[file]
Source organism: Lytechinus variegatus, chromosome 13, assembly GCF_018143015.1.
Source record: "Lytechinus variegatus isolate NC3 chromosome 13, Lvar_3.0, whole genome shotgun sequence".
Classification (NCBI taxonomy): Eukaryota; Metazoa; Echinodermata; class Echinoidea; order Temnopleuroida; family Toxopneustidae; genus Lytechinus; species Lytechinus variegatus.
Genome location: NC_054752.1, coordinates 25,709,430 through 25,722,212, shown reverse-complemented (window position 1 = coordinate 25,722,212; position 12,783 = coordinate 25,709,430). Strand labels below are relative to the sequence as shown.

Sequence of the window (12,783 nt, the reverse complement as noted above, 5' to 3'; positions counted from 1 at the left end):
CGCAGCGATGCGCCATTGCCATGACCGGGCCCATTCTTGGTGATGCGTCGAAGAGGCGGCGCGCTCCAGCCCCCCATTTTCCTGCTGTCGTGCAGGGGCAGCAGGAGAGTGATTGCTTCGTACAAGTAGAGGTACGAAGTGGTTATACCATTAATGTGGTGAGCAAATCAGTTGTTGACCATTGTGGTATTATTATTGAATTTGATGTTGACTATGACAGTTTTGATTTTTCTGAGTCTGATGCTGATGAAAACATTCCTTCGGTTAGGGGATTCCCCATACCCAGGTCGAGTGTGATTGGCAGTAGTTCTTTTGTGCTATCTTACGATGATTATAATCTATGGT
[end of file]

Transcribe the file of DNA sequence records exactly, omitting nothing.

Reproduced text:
Source organism: Lytechinus variegatus, chromosome 13, assembly GCF_018143015.1.
Source record: "Lytechinus variegatus isolate NC3 chromosome 13, Lvar_3.0, whole genome shotgun sequence".
Classification (NCBI taxonomy): Eukaryota; Metazoa; Echinodermata; class Echinoidea; order Temnopleuroida; family Toxopneustidae; genus Lytechinus; species Lytechinus variegatus.
Genome location: NC_054752.1, coordinates 25,709,430 through 25,722,212, shown reverse-complemented (window position 1 = coordinate 25,722,212; position 12,783 = coordinate 25,709,430). Strand labels below are relative to the sequence as shown.

Sequence of the window (12,783 nt, the reverse complement as noted above, 5' to 3'; positions counted from 1 at the left end):
CGCAGCGATGCGCCATTGCCATGACCGGGCCCATTCTTGGTGATGCGTCGAAGAGGCGGCGCGCTCCAGCCCCCCATTTTCCTGCTGTCGTGCAGGGGCAGCAGGAGAGTGATTGCTTCGTACAAGTAGAGGTACGAAGTGGTTATACCATTAATGTGGTGAGCAAATCAGTTGTTGACCATTGTGGTATTATTATTGAATTTGATGTTGACTATGACAGTTTTGATTTTTCTGAGTCTGATGCTGATGAAAACATTCCTTCGGTTAGGGGATTCCCCATACCCAGGTCGAGTGTGATTGGCAGTAGTTCTTTTGTGCTATCTTACGATGATTATAATCTATGGT